This public lecture explores how the concepts of "deKeynesinization" and "taxpayer identity politics" help make sense of the contours and resonance of right-wing politics in the U.S. today. The velocity of Tea Party activism that astonished many observers in 2009 was less surprising to scholars whose research has examined the history and/or varieties of anti-tax activism in the U.S. since the 1970s. I situate the political salience and production of taxpayer resentments and identities in the larger agenda of deKeynesinization. I use this concept to highlight and theorize the destructive dimensions of neoliberalization, i.e., the political project of undermining the assumptions, policies and institutions of the liberal, Keynesian state. Drawing on my and others' research on tax politics, and on battles over public employee compensation and collective bargaining rights, I demonstrate how both the subject of taxes and taxpayer subjectivities provide valuable lenses through which to understand contested meanings and values about social provisioning, the public sector, and the State in contemporary politics.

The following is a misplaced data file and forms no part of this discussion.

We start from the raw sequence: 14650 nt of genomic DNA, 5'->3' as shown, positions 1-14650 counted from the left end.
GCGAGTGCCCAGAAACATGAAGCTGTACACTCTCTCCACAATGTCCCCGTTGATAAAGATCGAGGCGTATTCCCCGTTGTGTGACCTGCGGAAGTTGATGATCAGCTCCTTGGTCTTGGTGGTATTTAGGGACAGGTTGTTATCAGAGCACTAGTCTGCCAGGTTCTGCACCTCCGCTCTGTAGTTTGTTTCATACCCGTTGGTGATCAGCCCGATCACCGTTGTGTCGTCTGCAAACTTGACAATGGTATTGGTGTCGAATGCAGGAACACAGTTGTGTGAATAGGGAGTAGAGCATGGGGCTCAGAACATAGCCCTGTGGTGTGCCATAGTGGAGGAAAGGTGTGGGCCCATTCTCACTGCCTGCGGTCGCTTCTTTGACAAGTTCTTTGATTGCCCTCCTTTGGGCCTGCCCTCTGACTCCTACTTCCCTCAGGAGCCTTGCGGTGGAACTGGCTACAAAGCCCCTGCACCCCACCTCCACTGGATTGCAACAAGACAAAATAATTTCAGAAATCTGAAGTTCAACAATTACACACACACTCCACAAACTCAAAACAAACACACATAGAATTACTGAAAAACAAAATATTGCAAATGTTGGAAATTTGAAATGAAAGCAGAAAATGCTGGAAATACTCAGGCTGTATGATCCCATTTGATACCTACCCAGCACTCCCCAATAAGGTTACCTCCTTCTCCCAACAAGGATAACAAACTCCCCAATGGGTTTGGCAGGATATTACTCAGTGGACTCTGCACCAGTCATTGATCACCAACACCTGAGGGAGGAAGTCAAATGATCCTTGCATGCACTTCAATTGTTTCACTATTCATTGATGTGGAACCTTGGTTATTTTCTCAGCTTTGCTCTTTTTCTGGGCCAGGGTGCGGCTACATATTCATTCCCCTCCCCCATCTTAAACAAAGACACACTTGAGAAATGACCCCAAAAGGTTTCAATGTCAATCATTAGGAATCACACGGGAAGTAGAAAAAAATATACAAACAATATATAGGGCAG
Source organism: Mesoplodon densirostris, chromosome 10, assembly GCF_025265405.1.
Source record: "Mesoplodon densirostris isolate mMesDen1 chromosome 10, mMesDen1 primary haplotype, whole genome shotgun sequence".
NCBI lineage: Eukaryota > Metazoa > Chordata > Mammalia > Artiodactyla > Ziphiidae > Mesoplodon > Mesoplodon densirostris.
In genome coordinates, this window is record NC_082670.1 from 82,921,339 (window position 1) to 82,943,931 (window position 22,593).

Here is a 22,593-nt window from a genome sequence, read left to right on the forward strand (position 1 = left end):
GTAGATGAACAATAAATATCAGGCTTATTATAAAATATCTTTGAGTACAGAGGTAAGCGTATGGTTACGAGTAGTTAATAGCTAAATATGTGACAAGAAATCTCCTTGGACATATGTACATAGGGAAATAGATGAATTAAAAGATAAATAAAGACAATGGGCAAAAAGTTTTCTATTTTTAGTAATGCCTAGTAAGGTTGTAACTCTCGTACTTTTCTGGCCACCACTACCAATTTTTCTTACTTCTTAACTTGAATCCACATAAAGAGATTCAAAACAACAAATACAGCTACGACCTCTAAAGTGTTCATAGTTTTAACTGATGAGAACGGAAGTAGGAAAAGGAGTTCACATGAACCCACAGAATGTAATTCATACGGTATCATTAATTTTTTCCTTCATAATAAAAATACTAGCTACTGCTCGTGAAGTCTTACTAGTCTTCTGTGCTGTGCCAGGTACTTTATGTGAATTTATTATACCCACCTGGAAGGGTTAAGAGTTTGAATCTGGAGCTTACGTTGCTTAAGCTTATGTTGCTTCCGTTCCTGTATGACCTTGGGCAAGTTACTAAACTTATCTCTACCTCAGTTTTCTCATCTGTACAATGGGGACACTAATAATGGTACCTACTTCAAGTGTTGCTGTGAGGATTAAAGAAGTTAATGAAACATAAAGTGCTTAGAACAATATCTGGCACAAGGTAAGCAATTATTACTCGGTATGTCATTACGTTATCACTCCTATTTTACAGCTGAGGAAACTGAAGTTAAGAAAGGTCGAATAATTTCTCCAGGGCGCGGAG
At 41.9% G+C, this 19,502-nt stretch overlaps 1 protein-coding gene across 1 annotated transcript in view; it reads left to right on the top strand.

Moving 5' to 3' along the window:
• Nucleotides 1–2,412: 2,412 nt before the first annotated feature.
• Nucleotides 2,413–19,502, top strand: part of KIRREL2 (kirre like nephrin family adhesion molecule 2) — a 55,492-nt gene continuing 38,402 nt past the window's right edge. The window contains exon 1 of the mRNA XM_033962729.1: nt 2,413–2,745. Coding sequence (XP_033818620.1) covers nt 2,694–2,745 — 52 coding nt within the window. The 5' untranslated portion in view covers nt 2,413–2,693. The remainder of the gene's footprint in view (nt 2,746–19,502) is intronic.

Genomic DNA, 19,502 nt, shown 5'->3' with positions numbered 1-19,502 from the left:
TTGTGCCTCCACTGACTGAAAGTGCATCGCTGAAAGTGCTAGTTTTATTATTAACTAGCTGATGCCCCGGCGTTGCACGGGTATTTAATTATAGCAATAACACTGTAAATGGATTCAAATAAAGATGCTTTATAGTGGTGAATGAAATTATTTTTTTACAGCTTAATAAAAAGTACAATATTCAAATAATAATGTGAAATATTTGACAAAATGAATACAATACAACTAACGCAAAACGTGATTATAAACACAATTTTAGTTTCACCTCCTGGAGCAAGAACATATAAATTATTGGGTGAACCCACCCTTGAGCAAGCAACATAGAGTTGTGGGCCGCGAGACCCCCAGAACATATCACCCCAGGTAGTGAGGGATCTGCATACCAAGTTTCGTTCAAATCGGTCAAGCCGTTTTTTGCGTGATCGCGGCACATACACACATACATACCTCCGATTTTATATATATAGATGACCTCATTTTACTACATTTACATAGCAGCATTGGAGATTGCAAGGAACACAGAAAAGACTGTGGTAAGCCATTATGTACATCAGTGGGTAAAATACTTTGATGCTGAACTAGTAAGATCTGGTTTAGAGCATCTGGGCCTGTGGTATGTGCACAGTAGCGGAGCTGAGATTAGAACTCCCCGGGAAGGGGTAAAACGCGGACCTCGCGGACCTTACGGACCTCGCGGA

A reception will precede the meeting at 6:00 pm.
University of Oregon
This meeting is free, but registration is required.